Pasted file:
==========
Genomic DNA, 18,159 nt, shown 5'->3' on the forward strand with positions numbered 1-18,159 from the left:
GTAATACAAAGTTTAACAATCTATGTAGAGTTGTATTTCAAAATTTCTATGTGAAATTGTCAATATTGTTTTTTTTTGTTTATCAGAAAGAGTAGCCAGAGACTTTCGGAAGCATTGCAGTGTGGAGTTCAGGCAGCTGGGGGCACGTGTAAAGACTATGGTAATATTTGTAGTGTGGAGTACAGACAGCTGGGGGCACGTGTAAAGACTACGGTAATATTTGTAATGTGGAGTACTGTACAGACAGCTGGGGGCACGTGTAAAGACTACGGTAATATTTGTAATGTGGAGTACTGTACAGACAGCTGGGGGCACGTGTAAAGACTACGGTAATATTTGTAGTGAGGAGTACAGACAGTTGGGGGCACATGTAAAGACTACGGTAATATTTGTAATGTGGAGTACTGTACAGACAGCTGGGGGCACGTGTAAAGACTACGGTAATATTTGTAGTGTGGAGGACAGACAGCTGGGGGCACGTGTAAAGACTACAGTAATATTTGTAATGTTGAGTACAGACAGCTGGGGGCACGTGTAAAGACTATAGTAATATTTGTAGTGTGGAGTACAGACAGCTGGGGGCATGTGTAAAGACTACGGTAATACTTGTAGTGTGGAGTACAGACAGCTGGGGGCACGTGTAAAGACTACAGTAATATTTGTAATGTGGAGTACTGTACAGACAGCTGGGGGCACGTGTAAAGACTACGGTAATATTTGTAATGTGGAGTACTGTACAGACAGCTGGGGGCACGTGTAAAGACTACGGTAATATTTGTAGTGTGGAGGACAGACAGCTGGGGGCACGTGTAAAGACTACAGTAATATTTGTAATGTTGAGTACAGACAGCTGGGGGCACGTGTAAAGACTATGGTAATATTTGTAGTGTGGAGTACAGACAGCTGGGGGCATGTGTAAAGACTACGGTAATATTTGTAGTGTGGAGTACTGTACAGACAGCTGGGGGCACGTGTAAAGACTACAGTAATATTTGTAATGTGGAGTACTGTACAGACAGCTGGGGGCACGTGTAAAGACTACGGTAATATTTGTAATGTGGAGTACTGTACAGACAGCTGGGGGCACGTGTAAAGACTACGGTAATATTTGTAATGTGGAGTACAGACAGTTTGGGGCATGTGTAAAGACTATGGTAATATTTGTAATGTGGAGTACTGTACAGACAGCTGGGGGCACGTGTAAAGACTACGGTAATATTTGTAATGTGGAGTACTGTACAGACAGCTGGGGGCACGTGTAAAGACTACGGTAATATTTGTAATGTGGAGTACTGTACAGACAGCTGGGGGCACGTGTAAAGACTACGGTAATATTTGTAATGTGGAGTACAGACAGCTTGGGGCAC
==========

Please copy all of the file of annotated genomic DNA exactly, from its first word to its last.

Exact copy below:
Genomic DNA, 18,159 nt, shown 5'->3' on the forward strand with positions numbered 1-18,159 from the left:
GTAATACAAAGTTTAACAATCTATGTAGAGTTGTATTTCAAAATTTCTATGTGAAATTGTCAATATTGTTTTTTTTTGTTTATCAGAAAGAGTAGCCAGAGACTTTCGGAAGCATTGCAGTGTGGAGTTCAGGCAGCTGGGGGCACGTGTAAAGACTATGGTAATATTTGTAGTGTGGAGTACAGACAGCTGGGGGCACGTGTAAAGACTACGGTAATATTTGTAATGTGGAGTACTGTACAGACAGCTGGGGGCACGTGTAAAGACTACGGTAATATTTGTAATGTGGAGTACTGTACAGACAGCTGGGGGCACGTGTAAAGACTACGGTAATATTTGTAGTGAGGAGTACAGACAGTTGGGGGCACATGTAAAGACTACGGTAATATTTGTAATGTGGAGTACTGTACAGACAGCTGGGGGCACGTGTAAAGACTACGGTAATATTTGTAGTGTGGAGGACAGACAGCTGGGGGCACGTGTAAAGACTACAGTAATATTTGTAATGTTGAGTACAGACAGCTGGGGGCACGTGTAAAGACTATAGTAATATTTGTAGTGTGGAGTACAGACAGCTGGGGGCATGTGTAAAGACTACGGTAATACTTGTAGTGTGGAGTACAGACAGCTGGGGGCACGTGTAAAGACTACAGTAATATTTGTAATGTGGAGTACTGTACAGACAGCTGGGGGCACGTGTAAAGACTACGGTAATATTTGTAATGTGGAGTACTGTACAGACAGCTGGGGGCACGTGTAAAGACTACGGTAATATTTGTAGTGTGGAGGACAGACAGCTGGGGGCACGTGTAAAGACTACAGTAATATTTGTAATGTTGAGTACAGACAGCTGGGGGCACGTGTAAAGACTATGGTAATATTTGTAGTGTGGAGTACAGACAGCTGGGGGCATGTGTAAAGACTACGGTAATATTTGTAGTGTGGAGTACTGTACAGACAGCTGGGGGCACGTGTAAAGACTACAGTAATATTTGTAATGTGGAGTACTGTACAGACAGCTGGGGGCACGTGTAAAGACTACGGTAATATTTGTAATGTGGAGTACTGTACAGACAGCTGGGGGCACGTGTAAAGACTACGGTAATATTTGTAATGTGGAGTACAGACAGTTTGGGGCATGTGTAAAGACTATGGTAATATTTGTAATGTGGAGTACTGTACAGACAGCTGGGGGCACGTGTAAAGACTACGGTAATATTTGTAATGTGGAGTACTGTACAGACAGCTGGGGGCACGTGTAAAGACTACGGTAATATTTGTAATGTGGAGTACTGTACAGACAGCTGGGGGCACGTGTAAAGACTACGGTAATATTTGTAATGTGGAGTACAGACAGCTTGGGGCAC